Charley and James will go into the aspects you need to consider for an effective paid marketing campaign.
They’ll talk about aligning your paid advertising strategy to your type of business and the stage it’s at.
And Charley will share some specific ad tactics he uses for his clients.
Table of contents
1. Why you shouldn’t just model the big names
2. The type of business is important
3. When the targeting is off…
4. The types of categories Charley deals with
5. Can you be a supplier to competing clients?
6. What stage of business are you at?
7. Do these “helpful” people really help?
8. How much trust does it take to buy?
9. Preparation versus implementation
10. A common agency pattern
11. What Charley brings to the table
12. Is your business built for that strategy?
13. You’ve got the foundation laid – what’s next?
14. The strategies Charley advocates
15. Wrapping it up
Why you shouldn’t just model the big names
A common marketing error observed by Charley is the direct copying or modeling of strategies used by big industry names. Established figures like Frank Kern have many admirers of their marketing style. But people overlook the years of trust and rapport these industry leaders have built, which allow them privileges Johnny-come-latelys might not enjoy.
James underscores this fact, that what works for seasoned businesses might not be effective for newcomers. He points to his own need to collaborate with experts like Charley to address areas he’s not currently engaged in, such as paid traffic. It’s important, he believes, to recognize one’s limits and areas of expertise.
There are tools now available that let users view other people’s campaigns, making it tempting to assume a successful ad for one brand would work for another. James uses the analogy of running billboards like Coca-Cola, something that works for the beverage conglomerate because of the brand’s longstanding success.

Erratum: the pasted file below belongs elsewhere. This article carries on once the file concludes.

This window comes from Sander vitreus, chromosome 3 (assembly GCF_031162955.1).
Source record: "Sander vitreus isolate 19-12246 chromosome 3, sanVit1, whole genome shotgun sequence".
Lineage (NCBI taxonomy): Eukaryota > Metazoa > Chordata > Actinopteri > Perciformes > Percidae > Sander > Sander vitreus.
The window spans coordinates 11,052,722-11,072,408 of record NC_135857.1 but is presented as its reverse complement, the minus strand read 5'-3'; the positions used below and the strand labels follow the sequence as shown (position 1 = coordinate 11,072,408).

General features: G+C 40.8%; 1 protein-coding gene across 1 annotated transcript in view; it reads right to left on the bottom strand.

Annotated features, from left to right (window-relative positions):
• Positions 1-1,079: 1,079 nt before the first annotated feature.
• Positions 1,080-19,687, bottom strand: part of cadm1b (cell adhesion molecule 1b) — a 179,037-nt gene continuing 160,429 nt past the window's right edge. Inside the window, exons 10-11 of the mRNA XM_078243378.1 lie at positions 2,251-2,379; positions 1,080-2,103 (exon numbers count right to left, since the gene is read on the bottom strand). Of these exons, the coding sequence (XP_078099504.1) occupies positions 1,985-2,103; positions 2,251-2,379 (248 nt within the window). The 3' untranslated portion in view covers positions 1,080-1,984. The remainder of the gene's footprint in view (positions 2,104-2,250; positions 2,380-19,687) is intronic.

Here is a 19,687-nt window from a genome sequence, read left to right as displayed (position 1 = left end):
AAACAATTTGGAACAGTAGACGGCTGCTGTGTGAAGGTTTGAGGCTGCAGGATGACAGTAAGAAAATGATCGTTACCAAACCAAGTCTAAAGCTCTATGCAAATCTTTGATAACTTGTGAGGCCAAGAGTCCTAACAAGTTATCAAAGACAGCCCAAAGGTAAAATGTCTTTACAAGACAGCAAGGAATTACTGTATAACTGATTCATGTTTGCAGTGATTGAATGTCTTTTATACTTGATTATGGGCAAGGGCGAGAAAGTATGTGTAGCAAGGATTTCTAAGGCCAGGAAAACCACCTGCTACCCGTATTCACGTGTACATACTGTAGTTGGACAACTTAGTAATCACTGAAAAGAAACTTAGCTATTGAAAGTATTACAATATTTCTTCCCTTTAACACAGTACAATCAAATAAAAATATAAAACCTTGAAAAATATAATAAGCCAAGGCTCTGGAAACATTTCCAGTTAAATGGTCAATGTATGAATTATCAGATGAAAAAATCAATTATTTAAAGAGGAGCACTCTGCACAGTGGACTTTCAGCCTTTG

The type of business is important
The aforementioned tools can be incredibly beneficial if used correctly. When businesses, such as mortgage brokers, research strategies from competitors similar in nature and location, they can gain valuable insights to form a powerful strategy.
Different businesses, however, require different advertising strategies. A tactic that works for a high-ticket coach might not be suitable for a trade business or an e-commerce platform.
For instance, emergency services like plumbing thrive on immediate search results, while an ad agency or a high-ticket course model would need a more nuanced approach.
Misunderstandings arise quickly when companies apply the wrong strategies, leading them to believe that advertising doesn’t work for them, when they simply haven’t found the correct strategy tailored for their specific business type.
When the targeting is off…
James touches on the challenges of targeting in advertising, observing how agencies might use a one-size-fits-all approach, ignoring specific audience nuances.
After receiving an ad geared toward tradespeople, James speculates if such imprecise targeting stems from generalizing interest patterns, such as tradespeople frequently owning four-wheel drives in certain regions (he was, at the time, himself looking at four-wheel-drives online.)
Charley says that broad targeting might sometimes be intentional. While some ads might miss the mark, the returns from those that do connect can be high enough to justify the approach. However, Charley stresses the importance of ad creatives effectively filtering audiences, so those who aren’t the target don’t waste their time or the advertiser’s resources.
The types of categories Charley deals with
Over Charley’s 10-year experience in the advertising industry, he has observed a shift towards specialization. Recognizing the importance of excelling within a niche, he admires ad agencies that focus exclusively on trades, acknowledging that such specialized agencies are better equipped to deliver results for those specific sectors than he would be.
James likes Charley’s transparency, noting that many agencies might not admit such limitations out of pride. Charley believes in only taking on clients when confident about delivering excellent results. He stresses the pitfalls agencies face when they venture into areas where other agencies have deep specialization – broad approaches often lead to subpar outcomes.